I think you’ll agree that the complete train looks just great on my layout, but it failed to take the ‘star spot’ in my friend’s little boy’s opinion. That was taken by Tomix’s Thomas the tank engine with Annie and Clarabel. Now, there’s a surprise.
Brian, Berkshire, UK”
Latest ebay cheat sheet is here.
Thanks for the emails yesterday about Mike’s ebay bridges. It got me thinking: Please do let me know about any odd, wierd, wonderful products on ebay.
I think it would be quite fun to post about them.
That’s all for today folks.
A big thanks to Steve, Paul and Brian – please do leave a comment below if you want to get involved.
That’s all for today folks. Keep ’em coming!
And don’t forget the Beginner’s Guide is here if you want to get going on your own layout.
Awesome Idea Steve
I love the shape of the track placing with all of the stopping areas and points!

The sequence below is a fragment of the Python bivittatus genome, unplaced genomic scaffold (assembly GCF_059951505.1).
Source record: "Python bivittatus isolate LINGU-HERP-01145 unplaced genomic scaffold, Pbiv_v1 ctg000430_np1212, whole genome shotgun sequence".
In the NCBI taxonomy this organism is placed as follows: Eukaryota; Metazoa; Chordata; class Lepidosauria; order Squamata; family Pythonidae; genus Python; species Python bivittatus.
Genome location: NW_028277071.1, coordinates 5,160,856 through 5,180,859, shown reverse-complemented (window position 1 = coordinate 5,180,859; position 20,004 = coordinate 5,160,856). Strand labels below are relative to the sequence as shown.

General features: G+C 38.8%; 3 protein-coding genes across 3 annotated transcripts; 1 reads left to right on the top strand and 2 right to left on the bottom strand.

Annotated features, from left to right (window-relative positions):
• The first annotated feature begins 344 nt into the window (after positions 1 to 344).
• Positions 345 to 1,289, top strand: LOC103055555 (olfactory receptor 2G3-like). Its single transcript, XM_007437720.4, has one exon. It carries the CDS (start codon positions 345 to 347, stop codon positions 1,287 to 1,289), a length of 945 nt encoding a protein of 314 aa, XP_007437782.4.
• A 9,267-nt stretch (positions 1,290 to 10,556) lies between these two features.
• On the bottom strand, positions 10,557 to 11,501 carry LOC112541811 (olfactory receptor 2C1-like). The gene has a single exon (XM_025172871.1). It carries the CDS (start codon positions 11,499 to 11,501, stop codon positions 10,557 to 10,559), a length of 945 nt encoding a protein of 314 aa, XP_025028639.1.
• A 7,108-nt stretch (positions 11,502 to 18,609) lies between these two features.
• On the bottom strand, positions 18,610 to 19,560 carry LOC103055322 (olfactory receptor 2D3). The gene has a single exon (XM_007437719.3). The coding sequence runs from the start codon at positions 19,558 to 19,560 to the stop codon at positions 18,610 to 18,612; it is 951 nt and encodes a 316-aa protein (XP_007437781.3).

Well done from Germany!
Enjoying your posts. Thanks.
Paul…..those magnets work very well. I just competed five passenger tracks so that I ca switch engines.
It looks a lot my mine – my very first layout – which will take me some time to flesh out and finish to my satisfaction. You have an outside siding, while I do not. I have an inner loop on an incline (actually, both the inner and outer loops on the left end are inclined) to give it some interest. It’s also giving me some problems! LOL
I have really enjoyed building scenery from the various card kits out there. A couple of them have been quite challenging, and a lot of fun. So I have an old English town siting on my layout right here on Long Island! My issue with authenticity is that my buildings live inside the smaller loop, with a station/industry on that spur on the left side. There is no access for people, cars in either, if this was the real world. But it’s MY world, and I think I will just let it be.
I have been impressed with all the effort shown by everyone. I am clearing out space to start my own layout. It is not yet in the planning stage. When it is started, I will photo document the progress.